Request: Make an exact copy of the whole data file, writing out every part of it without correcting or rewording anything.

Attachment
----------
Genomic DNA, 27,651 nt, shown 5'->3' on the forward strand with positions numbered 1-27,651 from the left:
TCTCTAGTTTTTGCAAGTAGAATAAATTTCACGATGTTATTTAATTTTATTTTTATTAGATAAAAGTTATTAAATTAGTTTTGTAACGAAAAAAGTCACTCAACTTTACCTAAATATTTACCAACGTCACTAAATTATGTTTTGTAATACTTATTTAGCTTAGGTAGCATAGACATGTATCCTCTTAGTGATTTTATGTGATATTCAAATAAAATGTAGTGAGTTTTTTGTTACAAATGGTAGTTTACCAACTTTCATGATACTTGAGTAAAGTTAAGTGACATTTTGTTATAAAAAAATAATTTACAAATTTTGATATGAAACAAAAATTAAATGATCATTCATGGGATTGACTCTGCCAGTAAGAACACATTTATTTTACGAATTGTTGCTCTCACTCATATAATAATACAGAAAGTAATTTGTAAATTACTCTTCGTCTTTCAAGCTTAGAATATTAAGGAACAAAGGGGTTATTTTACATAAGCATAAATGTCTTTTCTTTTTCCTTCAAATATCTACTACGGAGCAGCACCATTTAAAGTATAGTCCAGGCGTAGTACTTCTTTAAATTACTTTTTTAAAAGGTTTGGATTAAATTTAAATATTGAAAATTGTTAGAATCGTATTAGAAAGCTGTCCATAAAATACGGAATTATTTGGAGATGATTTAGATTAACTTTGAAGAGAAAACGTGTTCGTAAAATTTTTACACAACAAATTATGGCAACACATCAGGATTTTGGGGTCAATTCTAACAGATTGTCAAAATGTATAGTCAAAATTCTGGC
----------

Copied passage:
Genomic DNA, 27,651 nt, shown 5'->3' on the forward strand with positions numbered 1-27,651 from the left:
TCTCTAGTTTTTGCAAGTAGAATAAATTTCACGATGTTATTTAATTTTATTTTTATTAGATAAAAGTTATTAAATTAGTTTTGTAACGAAAAAAGTCACTCAACTTTACCTAAATATTTACCAACGTCACTAAATTATGTTTTGTAATACTTATTTAGCTTAGGTAGCATAGACATGTATCCTCTTAGTGATTTTATGTGATATTCAAATAAAATGTAGTGAGTTTTTTGTTACAAATGGTAGTTTACCAACTTTCATGATACTTGAGTAAAGTTAAGTGACATTTTGTTATAAAAAAATAATTTACAAATTTTGATATGAAACAAAAATTAAATGATCATTCATGGGATTGACTCTGCCAGTAAGAACACATTTATTTTACGAATTGTTGCTCTCACTCATATAATAATACAGAAAGTAATTTGTAAATTACTCTTCGTCTTTCAAGCTTAGAATATTAAGGAACAAAGGGGTTATTTTACATAAGCATAAATGTCTTTTCTTTTTCCTTCAAATATCTACTACGGAGCAGCACCATTTAAAGTATAGTCCAGGCGTAGTACTTCTTTAAATTACTTTTTTAAAAGGTTTGGATTAAATTTAAATATTGAAAATTGTTAGAATCGTATTAGAAAGCTGTCCATAAAATACGGAATTATTTGGAGATGATTTAGATTAACTTTGAAGAGAAAACGTGTTCGTAAAATTTTTACACAACAAATTATGGCAACACATCAGGATTTTGGGGTCAATTCTAACAGATTGTCAAAATGTATAGTCAAAATTCTGGC